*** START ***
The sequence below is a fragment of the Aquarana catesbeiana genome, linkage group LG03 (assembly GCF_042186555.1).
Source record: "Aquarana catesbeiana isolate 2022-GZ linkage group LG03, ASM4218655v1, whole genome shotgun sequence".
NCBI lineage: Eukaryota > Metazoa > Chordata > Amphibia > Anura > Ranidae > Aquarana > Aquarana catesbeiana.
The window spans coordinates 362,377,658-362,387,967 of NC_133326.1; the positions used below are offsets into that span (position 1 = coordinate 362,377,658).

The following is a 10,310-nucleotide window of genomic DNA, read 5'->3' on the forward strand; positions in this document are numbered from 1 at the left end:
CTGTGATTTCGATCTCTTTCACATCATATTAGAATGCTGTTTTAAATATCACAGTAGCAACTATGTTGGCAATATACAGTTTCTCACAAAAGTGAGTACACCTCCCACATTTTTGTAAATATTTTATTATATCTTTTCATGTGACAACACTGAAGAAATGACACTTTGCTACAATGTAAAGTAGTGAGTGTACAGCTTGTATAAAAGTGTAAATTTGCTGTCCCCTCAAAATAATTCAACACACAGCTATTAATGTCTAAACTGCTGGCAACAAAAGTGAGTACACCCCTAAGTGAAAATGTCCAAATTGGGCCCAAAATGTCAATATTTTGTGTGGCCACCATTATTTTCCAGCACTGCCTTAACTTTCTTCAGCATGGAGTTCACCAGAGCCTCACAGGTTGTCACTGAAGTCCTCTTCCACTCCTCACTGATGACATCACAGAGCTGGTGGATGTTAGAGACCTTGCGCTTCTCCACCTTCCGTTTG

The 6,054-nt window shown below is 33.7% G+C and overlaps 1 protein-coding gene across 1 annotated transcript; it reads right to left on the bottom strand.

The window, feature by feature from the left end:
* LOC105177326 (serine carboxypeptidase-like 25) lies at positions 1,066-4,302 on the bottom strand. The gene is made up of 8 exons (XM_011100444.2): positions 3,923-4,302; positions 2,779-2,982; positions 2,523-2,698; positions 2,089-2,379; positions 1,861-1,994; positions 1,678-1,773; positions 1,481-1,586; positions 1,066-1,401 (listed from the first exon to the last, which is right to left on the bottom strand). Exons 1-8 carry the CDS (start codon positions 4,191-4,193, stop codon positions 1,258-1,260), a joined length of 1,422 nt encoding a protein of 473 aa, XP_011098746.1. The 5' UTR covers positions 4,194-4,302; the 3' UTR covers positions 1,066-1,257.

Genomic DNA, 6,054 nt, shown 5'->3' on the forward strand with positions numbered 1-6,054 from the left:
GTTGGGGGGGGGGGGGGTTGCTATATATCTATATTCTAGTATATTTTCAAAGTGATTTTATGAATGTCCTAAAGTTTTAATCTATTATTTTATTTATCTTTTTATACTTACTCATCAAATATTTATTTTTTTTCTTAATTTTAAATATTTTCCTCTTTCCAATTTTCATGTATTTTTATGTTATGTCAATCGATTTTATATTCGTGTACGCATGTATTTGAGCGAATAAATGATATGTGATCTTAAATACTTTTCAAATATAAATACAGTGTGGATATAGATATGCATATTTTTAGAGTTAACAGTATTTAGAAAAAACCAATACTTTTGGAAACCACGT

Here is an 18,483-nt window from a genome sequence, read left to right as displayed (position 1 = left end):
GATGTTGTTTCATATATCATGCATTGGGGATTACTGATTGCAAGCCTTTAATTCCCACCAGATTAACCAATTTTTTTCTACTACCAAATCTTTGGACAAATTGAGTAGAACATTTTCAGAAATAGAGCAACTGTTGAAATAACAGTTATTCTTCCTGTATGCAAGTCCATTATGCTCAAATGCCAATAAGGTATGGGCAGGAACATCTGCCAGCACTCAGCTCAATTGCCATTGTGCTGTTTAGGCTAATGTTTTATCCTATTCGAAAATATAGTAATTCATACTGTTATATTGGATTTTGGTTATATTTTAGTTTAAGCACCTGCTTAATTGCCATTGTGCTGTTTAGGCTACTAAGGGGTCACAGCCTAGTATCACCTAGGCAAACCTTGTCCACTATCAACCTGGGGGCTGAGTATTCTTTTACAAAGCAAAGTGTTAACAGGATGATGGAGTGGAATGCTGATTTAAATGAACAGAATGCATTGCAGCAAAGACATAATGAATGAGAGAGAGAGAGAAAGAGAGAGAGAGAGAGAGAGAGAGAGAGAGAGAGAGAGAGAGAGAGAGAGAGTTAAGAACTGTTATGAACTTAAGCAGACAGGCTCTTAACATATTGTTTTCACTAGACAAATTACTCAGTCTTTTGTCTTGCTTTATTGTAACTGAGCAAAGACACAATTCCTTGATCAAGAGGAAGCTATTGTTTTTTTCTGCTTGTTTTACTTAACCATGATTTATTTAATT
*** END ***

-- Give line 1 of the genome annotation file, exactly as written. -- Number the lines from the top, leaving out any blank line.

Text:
The sequence below is a fragment of the Aquarana catesbeiana genome, linkage group LG03 (assembly GCF_042186555.1).